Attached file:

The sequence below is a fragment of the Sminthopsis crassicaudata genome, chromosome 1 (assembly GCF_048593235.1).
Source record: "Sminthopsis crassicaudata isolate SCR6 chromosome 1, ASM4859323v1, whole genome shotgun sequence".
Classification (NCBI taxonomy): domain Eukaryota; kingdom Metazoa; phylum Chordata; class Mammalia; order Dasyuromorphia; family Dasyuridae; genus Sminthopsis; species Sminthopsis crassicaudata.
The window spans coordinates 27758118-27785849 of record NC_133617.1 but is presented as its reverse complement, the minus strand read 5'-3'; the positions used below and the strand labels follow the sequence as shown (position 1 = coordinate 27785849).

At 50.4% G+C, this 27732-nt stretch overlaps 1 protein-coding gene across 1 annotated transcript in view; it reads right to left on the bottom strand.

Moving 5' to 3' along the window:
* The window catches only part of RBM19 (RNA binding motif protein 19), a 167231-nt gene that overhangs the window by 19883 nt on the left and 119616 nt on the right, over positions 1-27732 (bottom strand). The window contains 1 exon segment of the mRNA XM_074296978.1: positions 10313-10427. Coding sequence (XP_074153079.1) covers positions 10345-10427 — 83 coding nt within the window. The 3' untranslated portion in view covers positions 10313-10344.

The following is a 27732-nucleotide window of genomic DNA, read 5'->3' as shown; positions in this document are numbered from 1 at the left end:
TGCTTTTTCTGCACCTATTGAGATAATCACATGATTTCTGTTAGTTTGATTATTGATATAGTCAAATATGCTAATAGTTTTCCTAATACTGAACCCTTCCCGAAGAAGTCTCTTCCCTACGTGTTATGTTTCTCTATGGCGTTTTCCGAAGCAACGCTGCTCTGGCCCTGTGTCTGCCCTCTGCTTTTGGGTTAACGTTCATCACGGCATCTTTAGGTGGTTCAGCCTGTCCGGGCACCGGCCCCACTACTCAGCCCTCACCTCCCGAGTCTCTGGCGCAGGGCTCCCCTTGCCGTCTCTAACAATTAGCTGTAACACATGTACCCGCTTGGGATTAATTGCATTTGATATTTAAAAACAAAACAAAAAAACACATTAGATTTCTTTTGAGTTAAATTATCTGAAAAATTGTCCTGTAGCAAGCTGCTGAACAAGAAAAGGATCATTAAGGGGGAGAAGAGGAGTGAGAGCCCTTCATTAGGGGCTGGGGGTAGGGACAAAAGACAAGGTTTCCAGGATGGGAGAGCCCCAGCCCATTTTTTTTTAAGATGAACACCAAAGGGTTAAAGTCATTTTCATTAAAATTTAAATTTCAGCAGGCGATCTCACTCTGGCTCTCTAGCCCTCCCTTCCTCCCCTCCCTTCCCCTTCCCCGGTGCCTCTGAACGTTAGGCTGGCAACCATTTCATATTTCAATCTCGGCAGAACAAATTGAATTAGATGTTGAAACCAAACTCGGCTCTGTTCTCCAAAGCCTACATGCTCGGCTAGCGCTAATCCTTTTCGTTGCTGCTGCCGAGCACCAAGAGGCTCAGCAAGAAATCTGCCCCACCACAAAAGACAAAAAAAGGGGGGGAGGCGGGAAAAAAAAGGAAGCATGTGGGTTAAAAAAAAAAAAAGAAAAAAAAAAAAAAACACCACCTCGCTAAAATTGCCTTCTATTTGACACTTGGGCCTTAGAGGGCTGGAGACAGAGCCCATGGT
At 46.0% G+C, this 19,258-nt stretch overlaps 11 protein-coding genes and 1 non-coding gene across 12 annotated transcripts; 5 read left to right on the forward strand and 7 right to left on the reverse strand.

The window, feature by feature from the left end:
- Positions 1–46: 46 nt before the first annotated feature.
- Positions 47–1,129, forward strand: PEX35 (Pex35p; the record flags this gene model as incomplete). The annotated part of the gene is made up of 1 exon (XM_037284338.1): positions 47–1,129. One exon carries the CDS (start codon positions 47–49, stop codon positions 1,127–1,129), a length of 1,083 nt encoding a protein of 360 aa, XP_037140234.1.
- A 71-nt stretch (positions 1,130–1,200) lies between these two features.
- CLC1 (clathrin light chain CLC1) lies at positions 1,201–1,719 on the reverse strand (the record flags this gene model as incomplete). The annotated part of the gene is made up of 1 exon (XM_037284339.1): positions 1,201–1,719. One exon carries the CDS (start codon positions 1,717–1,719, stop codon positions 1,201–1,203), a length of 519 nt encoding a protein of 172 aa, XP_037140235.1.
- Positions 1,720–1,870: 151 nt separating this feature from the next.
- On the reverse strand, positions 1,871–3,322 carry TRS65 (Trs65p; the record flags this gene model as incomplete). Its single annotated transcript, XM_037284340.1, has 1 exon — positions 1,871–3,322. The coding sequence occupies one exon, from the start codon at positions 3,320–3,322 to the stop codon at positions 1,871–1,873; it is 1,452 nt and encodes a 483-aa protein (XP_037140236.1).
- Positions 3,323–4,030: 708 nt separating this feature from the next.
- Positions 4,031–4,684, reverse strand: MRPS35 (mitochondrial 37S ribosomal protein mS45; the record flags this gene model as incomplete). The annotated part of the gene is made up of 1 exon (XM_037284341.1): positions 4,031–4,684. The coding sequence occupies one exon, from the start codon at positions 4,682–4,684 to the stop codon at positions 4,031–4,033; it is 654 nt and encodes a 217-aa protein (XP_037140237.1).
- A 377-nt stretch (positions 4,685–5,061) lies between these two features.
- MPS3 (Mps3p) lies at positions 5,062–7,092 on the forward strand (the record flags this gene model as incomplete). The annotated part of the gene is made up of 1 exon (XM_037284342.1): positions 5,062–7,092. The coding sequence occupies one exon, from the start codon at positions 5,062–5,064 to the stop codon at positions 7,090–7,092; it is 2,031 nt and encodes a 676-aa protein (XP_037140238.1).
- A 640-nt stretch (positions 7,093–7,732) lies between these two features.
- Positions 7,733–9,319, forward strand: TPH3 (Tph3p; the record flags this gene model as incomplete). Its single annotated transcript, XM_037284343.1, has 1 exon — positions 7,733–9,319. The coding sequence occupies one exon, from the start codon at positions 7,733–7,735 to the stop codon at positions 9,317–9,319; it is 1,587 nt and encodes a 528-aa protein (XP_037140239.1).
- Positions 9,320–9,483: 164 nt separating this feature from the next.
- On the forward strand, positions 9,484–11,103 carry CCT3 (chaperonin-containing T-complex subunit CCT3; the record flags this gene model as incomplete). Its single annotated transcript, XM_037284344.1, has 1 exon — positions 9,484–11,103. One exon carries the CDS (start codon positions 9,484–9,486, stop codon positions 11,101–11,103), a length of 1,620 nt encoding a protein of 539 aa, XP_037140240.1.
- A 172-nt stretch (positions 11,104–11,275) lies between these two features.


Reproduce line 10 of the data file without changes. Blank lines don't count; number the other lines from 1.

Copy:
At 46.0% G+C, this 19,258-nt stretch overlaps 11 protein-coding genes and 1 non-coding gene across 12 annotated transcripts; 5 read left to right on the forward strand and 7 right to left on the reverse strand.